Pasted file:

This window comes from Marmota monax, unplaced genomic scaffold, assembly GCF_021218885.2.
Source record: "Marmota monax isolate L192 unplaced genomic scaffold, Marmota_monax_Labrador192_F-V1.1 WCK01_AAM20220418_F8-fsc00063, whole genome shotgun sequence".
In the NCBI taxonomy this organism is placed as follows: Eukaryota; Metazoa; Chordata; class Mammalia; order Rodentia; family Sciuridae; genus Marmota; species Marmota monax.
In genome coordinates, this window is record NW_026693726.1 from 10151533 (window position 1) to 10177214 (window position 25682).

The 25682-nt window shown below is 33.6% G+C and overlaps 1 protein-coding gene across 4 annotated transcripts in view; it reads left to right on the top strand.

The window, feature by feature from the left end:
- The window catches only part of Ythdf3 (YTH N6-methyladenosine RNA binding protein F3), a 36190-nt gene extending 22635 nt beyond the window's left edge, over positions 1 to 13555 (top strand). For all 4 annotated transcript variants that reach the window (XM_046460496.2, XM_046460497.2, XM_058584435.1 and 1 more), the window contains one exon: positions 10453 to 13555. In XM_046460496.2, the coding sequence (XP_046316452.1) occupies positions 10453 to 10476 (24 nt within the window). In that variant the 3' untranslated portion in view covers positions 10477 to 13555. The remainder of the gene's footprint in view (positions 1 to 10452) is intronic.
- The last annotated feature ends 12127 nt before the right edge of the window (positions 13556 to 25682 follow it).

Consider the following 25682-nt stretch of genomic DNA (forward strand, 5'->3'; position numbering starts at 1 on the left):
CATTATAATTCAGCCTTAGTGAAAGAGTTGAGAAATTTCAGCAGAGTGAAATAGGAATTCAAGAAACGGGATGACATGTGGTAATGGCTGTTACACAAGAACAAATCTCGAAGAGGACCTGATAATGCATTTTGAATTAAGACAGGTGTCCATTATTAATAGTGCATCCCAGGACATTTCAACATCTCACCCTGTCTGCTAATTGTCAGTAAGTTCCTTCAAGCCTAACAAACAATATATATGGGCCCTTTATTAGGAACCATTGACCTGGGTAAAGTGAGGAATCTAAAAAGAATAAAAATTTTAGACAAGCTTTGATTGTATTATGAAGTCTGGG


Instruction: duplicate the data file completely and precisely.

This window comes from Marmota monax, unplaced genomic scaffold, assembly GCF_021218885.2.
Source record: "Marmota monax isolate L192 unplaced genomic scaffold, Marmota_monax_Labrador192_F-V1.1 WCK01_AAM20220418_F8-fsc00063, whole genome shotgun sequence".
In the NCBI taxonomy this organism is placed as follows: Eukaryota; Metazoa; Chordata; class Mammalia; order Rodentia; family Sciuridae; genus Marmota; species Marmota monax.
In genome coordinates, this window is record NW_026693726.1 from 10151533 (window position 1) to 10177214 (window position 25682).

The 25682-nt window shown below is 33.6% G+C and overlaps 1 protein-coding gene across 4 annotated transcripts in view; it reads left to right on the top strand.

The window, feature by feature from the left end:
- The window catches only part of Ythdf3 (YTH N6-methyladenosine RNA binding protein F3), a 36190-nt gene extending 22635 nt beyond the window's left edge, over positions 1 to 13555 (top strand). For all 4 annotated transcript variants that reach the window (XM_046460496.2, XM_046460497.2, XM_058584435.1 and 1 more), the window contains one exon: positions 10453 to 13555. In XM_046460496.2, the coding sequence (XP_046316452.1) occupies positions 10453 to 10476 (24 nt within the window). In that variant the 3' untranslated portion in view covers positions 10477 to 13555. The remainder of the gene's footprint in view (positions 1 to 10452) is intronic.
- The last annotated feature ends 12127 nt before the right edge of the window (positions 13556 to 25682 follow it).

Consider the following 25682-nt stretch of genomic DNA (forward strand, 5'->3'; position numbering starts at 1 on the left):
CATTATAATTCAGCCTTAGTGAAAGAGTTGAGAAATTTCAGCAGAGTGAAATAGGAATTCAAGAAACGGGATGACATGTGGTAATGGCTGTTACACAAGAACAAATCTCGAAGAGGACCTGATAATGCATTTTGAATTAAGACAGGTGTCCATTATTAATAGTGCATCCCAGGACATTTCAACATCTCACCCTGTCTGCTAATTGTCAGTAAGTTCCTTCAAGCCTAACAAACAATATATATGGGCCCTTTATTAGGAACCATTGACCTGGGTAAAGTGAGGAATCTAAAAAGAATAAAAATTTTAGACAAGCTTTGATTGTATTATGAAGTCTGGG